Durham Students’ Union has been rated as the worst students’ union amongst UK universities in the National Student Survey (NSS), analysis by Palatinate has found. This is the second year in a row that Durham SU has been ranked as the lowest of all 137 UK universities.
Only 29 percent of Durham students said that the Students’ Union effectively represents their academic interests. 2,551 students from Durham University responded to the question.
But Durham SU President Seun Twins told Palatinate that the question on the NSS survey about the academic representation that students’ unions provide is “widely recognised as a flawed question”. She claimed that “academic interests are not what students associate with their SU and are only a small part of the rich student experience at Durham”.
This is the second year Durham SU has placed towards the bottom of the table. This year’s rating is a slight improvement on last year, when only 28.9% of Durham students thought that the SU was effectively representing their academic interests.
Nationally, 53% of students surveyed were happy with their students’ union. The survey involved 315,000 students across the country. This is a higher response rate than last year, where 310,000 students participated.
Several other Russell groups also scored poorly in the question about Students’ Unions, including Warwick (38.79%) and Lancaster (38%). Newcastle (44%) and York (45%) scored below the national average, whilst Exeter (56%) and St Andrews (69%) had higher ratings for their Students’ Unions.
A report published by the Office for Students in March this year recommended that the question about the academic representation that students’ unions provide be replaced. It noted that the question in the survey, which is the only one about students’ unions, “does not reflect the diversity of provision offered by students’ unions across providers, or the range of student representation outside universities”.
Responding to the results, Durham SU President Seun Twins was highly critical of the survey. She said: “The NSS asks just one question about SUs – how well students think their SU represents their academic interests. This is widely recognised as a flawed question: academic interests are not what students associate with their SU and are only a small part of the rich student experience at Durham. It’s no wonder the Office for Students are looking to change this question.
“And it’s not just that one question that should make you think critically about the National Student Survey. The survey as a whole turns unique educational experiences into products to be bought and reviewed, pitting universities against each other in categories that aren’t necessarily the most important.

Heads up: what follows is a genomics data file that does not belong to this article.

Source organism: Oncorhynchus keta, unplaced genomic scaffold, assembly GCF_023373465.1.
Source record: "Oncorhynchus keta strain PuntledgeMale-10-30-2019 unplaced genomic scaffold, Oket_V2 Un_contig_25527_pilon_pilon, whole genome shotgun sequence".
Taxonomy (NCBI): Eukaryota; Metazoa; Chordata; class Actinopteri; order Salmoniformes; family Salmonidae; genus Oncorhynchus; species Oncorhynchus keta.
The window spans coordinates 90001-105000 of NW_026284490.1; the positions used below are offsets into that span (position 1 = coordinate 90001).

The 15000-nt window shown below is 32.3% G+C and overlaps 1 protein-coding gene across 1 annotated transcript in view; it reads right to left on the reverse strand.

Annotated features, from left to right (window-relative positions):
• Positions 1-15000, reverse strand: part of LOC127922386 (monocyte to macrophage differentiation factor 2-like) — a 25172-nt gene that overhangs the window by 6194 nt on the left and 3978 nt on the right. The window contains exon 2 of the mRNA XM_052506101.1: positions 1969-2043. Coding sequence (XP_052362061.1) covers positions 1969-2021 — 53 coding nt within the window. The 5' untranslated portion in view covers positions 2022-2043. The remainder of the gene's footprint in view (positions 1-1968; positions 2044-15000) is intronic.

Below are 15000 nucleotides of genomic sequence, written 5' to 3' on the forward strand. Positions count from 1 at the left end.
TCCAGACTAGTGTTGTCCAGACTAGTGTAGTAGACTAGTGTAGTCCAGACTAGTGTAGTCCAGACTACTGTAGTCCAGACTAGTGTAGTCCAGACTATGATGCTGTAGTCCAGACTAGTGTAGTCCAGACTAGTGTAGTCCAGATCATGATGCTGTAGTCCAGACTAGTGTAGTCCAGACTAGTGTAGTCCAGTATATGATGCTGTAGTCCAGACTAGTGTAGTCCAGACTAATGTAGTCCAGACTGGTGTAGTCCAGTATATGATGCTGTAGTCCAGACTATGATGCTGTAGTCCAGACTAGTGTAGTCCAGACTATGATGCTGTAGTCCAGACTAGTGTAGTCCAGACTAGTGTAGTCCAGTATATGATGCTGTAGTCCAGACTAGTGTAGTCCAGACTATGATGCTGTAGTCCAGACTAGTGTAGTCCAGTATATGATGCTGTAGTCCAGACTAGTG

“Where is the league table that tells us how well a university is doing at decolonising or looking after their students’ wellbeing? How can we pretend it’s possible to compare nuanced educational experiences in the way we might compare Amazon reviews for a new phone? If we give these surveys weight, we are buying into this narrative, a narrative that backs up the marketisation of education and justifies rising tuition fees.“
Nonetheless, Twins celebrated the increase in Durham SU’s rating from last year, calling it “promising”. However, she acknowledged that “it could be higher”.
“This need for improvement, however, is not reflective of the amount of work we have completed this year to represent students’ academic interests. Instead, what we need to get better at is how we communicate what we are doing to students. Because in a year when education was hugely impacted by a pandemic, we’ve advanced students’ academic interests and protected their rights to fair assessment.
“This looks like bespoke safety net policies for postgraduate and undergraduates, a sector-leading postgraduate access and participation plan, making the case for more academic representation on SU Assembly, free academic societies, and paid internships to do necessary work decolonising the curriculum. These might not always be the most glamorous achievements, but they are unique to Durham SU and greatly affect students’ lives.“
The National Student Survey is only open to undergraduate students in their final year of study at college or university.
Image: Amana Moore